Targeted antibiotics may help protect against infections in men being tested for prostate cancer

prostate cancer
Micrograph showing prostatic acinar adenocarcinoma (the most common form of prostate cancer) Credit: Wikipedia

A new review indicates that antimicrobial therapy given before clinicians take transrectal ultrasound-guided prostate biopsies to diagnose prostate cancer may lead to lower rates of sepsis, a potentially life-threatening infection.

The review, which included 9 studies in multiple countries, found that 27 men would need to receive targeted antibiotics to prevent one infective complication.

"In light of these findings we are planning to introduce rectal swabs and targeted as a necessary preparation for transrectal prostate biopsy," said Tim Dudderidge, consultant urological surgeon at Southampton General Hospital and senior author of the BJU International review.

"The only question is whether techniques involving multiparametric MRI of the prostate and targeted transperineal biopsy will make transrectal biopsy obsolete first."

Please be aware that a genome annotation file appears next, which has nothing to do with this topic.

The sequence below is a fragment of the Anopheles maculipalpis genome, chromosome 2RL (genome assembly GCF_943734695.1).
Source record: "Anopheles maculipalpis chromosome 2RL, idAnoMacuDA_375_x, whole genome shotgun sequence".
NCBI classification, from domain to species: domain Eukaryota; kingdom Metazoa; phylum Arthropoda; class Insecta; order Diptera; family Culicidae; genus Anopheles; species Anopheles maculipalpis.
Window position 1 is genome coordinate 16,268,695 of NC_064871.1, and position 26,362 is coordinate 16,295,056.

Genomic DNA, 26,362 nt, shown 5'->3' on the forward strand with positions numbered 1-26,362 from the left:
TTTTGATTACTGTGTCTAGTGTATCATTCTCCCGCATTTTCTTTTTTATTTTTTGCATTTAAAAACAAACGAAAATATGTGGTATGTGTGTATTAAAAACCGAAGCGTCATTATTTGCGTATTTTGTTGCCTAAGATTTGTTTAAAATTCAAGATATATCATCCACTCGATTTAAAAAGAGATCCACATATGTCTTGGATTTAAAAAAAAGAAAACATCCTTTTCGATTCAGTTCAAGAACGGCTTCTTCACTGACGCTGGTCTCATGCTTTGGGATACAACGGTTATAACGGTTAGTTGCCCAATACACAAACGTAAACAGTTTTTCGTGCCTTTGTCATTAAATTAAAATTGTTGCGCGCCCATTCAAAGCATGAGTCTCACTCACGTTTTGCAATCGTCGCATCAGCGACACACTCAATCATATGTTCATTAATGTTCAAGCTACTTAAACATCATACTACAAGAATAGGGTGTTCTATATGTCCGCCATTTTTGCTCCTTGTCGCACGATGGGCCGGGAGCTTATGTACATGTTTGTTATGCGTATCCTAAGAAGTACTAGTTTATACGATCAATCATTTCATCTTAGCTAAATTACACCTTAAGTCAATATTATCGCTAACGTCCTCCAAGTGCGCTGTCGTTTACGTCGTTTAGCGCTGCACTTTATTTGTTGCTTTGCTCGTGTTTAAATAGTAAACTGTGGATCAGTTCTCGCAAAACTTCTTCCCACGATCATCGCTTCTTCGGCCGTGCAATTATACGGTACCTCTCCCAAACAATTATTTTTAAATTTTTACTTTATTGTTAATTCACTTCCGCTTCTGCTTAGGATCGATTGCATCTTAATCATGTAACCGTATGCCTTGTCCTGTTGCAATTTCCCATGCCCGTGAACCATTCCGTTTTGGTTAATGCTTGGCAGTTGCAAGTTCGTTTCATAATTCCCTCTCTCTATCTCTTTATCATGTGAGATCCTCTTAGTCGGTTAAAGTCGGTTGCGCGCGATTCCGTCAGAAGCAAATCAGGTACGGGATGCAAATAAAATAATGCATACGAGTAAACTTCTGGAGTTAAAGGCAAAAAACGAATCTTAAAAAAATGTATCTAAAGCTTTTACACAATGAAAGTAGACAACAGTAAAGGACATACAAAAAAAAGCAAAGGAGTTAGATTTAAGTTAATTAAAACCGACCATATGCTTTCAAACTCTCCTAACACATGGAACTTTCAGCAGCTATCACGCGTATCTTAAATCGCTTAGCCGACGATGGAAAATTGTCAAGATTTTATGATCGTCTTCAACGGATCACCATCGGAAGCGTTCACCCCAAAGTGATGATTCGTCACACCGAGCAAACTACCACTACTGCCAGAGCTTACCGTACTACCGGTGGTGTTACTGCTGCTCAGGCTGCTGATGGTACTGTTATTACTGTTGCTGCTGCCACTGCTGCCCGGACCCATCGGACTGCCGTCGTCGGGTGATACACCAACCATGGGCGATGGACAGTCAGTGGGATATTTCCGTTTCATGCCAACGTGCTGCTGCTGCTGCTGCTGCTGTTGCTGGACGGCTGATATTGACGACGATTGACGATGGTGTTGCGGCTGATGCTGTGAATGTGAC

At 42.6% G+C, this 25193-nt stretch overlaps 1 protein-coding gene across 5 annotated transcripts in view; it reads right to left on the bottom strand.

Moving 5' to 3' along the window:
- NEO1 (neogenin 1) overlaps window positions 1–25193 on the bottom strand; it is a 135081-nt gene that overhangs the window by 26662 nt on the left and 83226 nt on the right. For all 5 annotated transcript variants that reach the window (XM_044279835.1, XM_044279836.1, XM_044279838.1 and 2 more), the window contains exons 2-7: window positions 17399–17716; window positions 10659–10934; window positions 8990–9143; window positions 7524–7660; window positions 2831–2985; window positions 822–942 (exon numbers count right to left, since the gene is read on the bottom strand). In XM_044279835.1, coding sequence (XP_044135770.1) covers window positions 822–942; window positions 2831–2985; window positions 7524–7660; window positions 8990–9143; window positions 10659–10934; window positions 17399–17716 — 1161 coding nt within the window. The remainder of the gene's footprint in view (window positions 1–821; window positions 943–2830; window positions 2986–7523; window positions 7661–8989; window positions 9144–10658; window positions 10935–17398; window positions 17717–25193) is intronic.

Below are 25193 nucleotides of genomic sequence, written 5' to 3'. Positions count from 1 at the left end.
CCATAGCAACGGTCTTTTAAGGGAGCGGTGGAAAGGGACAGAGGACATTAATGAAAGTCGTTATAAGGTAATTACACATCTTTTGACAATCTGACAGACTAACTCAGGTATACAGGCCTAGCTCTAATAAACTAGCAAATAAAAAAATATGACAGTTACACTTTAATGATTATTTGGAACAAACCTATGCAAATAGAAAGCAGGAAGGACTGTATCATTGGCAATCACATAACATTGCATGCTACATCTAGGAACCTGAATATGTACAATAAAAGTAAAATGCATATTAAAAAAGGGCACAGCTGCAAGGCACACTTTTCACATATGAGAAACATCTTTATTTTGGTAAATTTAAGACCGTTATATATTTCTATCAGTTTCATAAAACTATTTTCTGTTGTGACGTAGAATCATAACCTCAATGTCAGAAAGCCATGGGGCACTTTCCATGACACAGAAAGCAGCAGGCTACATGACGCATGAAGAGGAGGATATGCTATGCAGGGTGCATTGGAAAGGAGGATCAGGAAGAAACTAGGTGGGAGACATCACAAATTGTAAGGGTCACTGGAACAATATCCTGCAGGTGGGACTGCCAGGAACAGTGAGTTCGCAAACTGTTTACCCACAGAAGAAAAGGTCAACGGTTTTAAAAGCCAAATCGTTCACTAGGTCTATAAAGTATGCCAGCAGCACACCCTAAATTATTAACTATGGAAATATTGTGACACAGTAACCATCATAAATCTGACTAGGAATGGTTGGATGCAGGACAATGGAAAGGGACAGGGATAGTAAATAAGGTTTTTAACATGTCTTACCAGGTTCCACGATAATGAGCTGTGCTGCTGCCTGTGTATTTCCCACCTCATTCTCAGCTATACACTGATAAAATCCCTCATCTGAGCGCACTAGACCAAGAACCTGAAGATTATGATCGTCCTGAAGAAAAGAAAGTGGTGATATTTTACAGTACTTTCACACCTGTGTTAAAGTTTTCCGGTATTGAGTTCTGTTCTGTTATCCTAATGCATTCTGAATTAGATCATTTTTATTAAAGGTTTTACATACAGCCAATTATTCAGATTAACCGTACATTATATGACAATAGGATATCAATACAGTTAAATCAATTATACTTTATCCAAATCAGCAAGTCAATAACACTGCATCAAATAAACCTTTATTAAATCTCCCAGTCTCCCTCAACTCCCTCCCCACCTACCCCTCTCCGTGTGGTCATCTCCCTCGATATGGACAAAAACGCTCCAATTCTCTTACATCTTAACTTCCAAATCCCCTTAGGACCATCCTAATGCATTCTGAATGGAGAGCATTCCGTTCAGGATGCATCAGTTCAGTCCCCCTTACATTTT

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Testing for drug-resistant bacteria before prostate biopsy can reduce infections

More information: A Cussans et al. The role of targeted prophylactic antimicrobial therapy prior to transrectal ultrasound (TRUS) guided prostate biopsy in reducing infection rates: a systematic review, BJU International (2015). DOI: 10.1111/bju.13402
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Citation: Targeted antibiotics may help protect against infections in men being tested for prostate cancer (2016, February 1) retrieved 19 August 2019 from https://medicalxpress.com/news/2016-02-antibiotics-infections-men-prostate-cancer.html
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